Edward William West, the oldest of 12 children, was born in Pentonville, London, on 2 May 1824. He was the son of William West, the owner of many cotton presses in India, and Margaret Anderson. His ancestors were “builders and mechanics.” He was often ill as a child and was home-schooled. He entered a school at Pentonville from the age of 11 to 15. He then started studying engineering at King’s College, London, where he won High Honours in 1842. His parents had lived in India for some years before their marriage. His father lived in Bombay, and his mother in Calcutta. In 1844, West went east to superintend the large establishment of family owned-cotton presses in Bombay. He worked there until 1850. During this time, he had a close relationship with his Parsi butler, testament to which is in the unpublished memoir of his brother, Arthur William West, and a box of Edward West’s papers, both items held at the British Library.
In 1852, he became the Chief Engineer on the Great Indian Peninsula Railway Project. More on this can be found in the British Library. From as early as 1850, he studied the Kanheri caves in Mumbai where he discovered the remains of four tapes. Guide to Kanheri Caves suggests that his most important contribution to academia before he moved to translating the “Pahlavi Texts” was of one of the sealings that “depicted a seated Buddha in Bhumisparsha Mudhra with ornaments around the figure and an inscription underneath” (Wani 6). He presented his findings to the Bombay Asiatic Society on the 12 April 1860 which were then subsequently published in the January edition of the Journal of the BRAS under the title “Copies of Inscriptions from the Buddhist Cave-Temples of Kánheri, &c. in the Island of Sulsette, with a plan of the Kanheri caves” (West 1861).
West’s legacy, to this day, remains in his brilliant translation of Zoroastrian texts from Pahlavi to English. He was in close contact with the Parsi community in Bombay. A glance at Arthur West’s autobiography and narration of Edward West’s stories shows the presence of Parsi butlers in his house and managers in the cotton press. A commonly accepted speculation regarding West’s inspiration to translate the Pahlavi texts was Martin Haug’s publication, “Essays on the Sacred Language, Writings, and Religion of the Parsis” (Bombay 1862). An edition of the same text, “edited and enlarged” by West, was published in 1907.
West began his work on a copy of the Avesta, or the scriptures of Zoroaster accompanied by a Gujurati translation of the Avesta and Dhanjibhai Framji’s ‘Pahlavi Grammar’ (1855). He would then continue his study of Pahlavi with Haug. Haug and West returned to Europe in 1866, where Haug was appointed to the position of Professor of Sanskrit and comparative philology at the University of Munich. West went to Munich for six years (1867 – 73) where he spent his time translating the Pahlavi texts of Zoroastrianism. On 17 June 1871, the University of Munich bestowed upon him an honorary degree of the Doctor of Philosophy. After a year in England (1873–4) West revisited India (1874–6) in order to procure manuscripts of the important Pahlavi books, ‘Dēnkart’ and ‘Dātistan-i Dēnīk’; he paid a last visit to the Kanheri caves on 6 Feb. 1875.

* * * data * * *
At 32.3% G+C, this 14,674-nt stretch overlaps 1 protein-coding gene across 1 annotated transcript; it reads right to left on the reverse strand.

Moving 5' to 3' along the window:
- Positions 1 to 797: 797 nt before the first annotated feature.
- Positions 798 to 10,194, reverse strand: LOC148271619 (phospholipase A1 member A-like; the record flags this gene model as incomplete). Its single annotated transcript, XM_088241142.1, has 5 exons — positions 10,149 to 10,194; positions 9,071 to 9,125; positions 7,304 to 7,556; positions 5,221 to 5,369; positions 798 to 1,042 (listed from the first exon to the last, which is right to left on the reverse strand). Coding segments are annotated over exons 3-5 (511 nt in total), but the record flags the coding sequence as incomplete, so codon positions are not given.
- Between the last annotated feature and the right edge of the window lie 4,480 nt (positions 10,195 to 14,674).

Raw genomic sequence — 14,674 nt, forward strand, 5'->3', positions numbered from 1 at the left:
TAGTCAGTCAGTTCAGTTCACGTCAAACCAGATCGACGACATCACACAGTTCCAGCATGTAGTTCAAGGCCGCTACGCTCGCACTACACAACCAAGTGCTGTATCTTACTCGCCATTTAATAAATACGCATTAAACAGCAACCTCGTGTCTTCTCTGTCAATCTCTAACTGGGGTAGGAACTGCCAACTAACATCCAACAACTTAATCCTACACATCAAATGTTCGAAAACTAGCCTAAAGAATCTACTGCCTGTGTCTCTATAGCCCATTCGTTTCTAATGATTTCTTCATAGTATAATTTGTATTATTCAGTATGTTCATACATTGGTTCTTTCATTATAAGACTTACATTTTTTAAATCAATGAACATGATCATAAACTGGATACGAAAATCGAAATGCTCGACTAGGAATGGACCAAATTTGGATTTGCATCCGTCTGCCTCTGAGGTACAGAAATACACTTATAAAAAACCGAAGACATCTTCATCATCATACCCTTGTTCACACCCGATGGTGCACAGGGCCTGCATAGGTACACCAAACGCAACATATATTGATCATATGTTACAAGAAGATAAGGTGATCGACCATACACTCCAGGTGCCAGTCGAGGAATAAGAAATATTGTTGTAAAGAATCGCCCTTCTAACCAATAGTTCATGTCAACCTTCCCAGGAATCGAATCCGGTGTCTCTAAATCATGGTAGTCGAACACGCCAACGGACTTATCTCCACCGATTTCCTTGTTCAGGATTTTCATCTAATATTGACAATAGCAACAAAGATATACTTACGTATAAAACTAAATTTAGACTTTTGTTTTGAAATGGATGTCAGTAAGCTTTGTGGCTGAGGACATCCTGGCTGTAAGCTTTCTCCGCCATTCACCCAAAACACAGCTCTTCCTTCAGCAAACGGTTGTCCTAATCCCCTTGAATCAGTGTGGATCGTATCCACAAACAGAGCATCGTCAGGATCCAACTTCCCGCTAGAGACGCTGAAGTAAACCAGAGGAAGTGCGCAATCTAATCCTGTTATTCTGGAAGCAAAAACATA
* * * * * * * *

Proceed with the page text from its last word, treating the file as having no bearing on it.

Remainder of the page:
He meticulously drawn plans of the cotton presses and new developments can be seen in the British Library. The traces of this meticulousness can be observed in his Personal Papers that are held in the archives of the Royal Asiatic Society and in some further plans and notes that he co-collated with his brothers, also available in the RAS Collections.
From 1876 to 1897, West worked on translating the Pahlavi Texts Vol. 1 – 5 for Prof. Max Müller’s Sacred Books of the East Series. His work was widely recognised by Zoroastrian and Orientalist scholars from the West and the East. His meticulous footnotes in the personal papers at the RAS show his commitment to the collation of several manuscripts, many of them kept in poor condition by the archives and libraries; through his footnotes, he marked the differences and similarities he found in the manuscripts while paying attention to the interweaving of different languages in a single manuscript (i.e. presence of Sanskrit, Persian, and Guajarati).
His service to the profession was widely recognised: The Bavarian Academy of Sciences in 1887 made him a corresponding member; he was a member of the Royal Asiatic Society of Great Britain and Ireland and on 6 July 1901 he was presented with the Society’s Triennial Gold Medal, personally handed to him, with an address, by the Prince of Wales (afterwards King Edward VII); The American Oriental Society awarded him an honorary membership. West was also in correspondence with the scholars of that time such as Peshotan Bharamji Sanjana who was interested in the inconsistencies that West found between his father’s manuscript and other copies of the same manuscript.
He died in his eighty-first year at Watford, on 4 Feb. 1905. He was survived by his wife Sarah Margaret Barclay, and by an only son, Max, an artist.
Grace’s Guide: https://www.gracesguide.co.uk/William_Edward_West
“Copies of Inscriptions from the Buddhist Cave-Temples of Kánheri, &c. in the Island of Sulsette, with a plan of the Kanheri caves”: https://babel.hathitrust.org/cgi/pt?id=mdp.39015024028543;view=1up;seq=15
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As part of his internship, Aaditya also curated a display of West’s Papers in our Reading Room. We hope that visitors to the Society will, through this, be able to enjoy and understand more of West’s work. We would thank him and all our interns, placement students and volunteers who give of their time to help us make our Collections more accessible to researchers and the wider interested public.